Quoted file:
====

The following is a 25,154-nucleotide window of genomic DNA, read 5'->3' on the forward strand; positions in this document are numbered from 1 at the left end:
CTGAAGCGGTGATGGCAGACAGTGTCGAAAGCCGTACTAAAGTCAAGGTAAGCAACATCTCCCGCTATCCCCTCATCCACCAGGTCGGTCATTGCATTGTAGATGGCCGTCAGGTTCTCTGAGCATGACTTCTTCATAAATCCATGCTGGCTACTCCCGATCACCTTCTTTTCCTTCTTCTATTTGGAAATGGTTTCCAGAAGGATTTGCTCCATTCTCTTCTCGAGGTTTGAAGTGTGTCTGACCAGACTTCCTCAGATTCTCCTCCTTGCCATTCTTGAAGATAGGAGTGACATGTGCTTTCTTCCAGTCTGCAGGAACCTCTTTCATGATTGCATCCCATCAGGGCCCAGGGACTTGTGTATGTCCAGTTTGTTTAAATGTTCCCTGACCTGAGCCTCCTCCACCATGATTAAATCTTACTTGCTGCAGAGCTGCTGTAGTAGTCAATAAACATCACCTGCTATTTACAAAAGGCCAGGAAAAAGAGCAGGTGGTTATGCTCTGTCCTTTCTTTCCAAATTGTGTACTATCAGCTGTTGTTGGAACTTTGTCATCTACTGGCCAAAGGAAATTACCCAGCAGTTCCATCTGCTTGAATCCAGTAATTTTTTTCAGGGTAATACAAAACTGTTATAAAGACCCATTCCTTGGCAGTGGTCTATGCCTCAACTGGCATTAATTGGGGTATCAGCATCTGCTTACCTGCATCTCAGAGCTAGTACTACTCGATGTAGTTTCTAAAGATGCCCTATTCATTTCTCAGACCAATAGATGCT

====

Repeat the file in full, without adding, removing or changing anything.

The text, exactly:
The following is a 25,154-nucleotide window of genomic DNA, read 5'->3' on the forward strand; positions in this document are numbered from 1 at the left end:
CTGAAGCGGTGATGGCAGACAGTGTCGAAAGCCGTACTAAAGTCAAGGTAAGCAACATCTCCCGCTATCCCCTCATCCACCAGGTCGGTCATTGCATTGTAGATGGCCGTCAGGTTCTCTGAGCATGACTTCTTCATAAATCCATGCTGGCTACTCCCGATCACCTTCTTTTCCTTCTTCTATTTGGAAATGGTTTCCAGAAGGATTTGCTCCATTCTCTTCTCGAGGTTTGAAGTGTGTCTGACCAGACTTCCTCAGATTCTCCTCCTTGCCATTCTTGAAGATAGGAGTGACATGTGCTTTCTTCCAGTCTGCAGGAACCTCTTTCATGATTGCATCCCATCAGGGCCCAGGGACTTGTGTATGTCCAGTTTGTTTAAATGTTCCCTGACCTGAGCCTCCTCCACCATGATTAAATCTTACTTGCTGCAGAGCTGCTGTAGTAGTCAATAAACATCACCTGCTATTTACAAAAGGCCAGGAAAAAGAGCAGGTGGTTATGCTCTGTCCTTTCTTTCCAAATTGTGTACTATCAGCTGTTGTTGGAACTTTGTCATCTACTGGCCAAAGGAAATTACCCAGCAGTTCCATCTGCTTGAATCCAGTAATTTTTTTCAGGGTAATACAAAACTGTTATAAAGACCCATTCCTTGGCAGTGGTCTATGCCTCAACTGGCATTAATTGGGGTATCAGCATCTGCTTACCTGCATCTCAGAGCTAGTACTACTCGATGTAGTTTCTAAAGATGCCCTATTCATTTCTCAGACCAATAGATGCT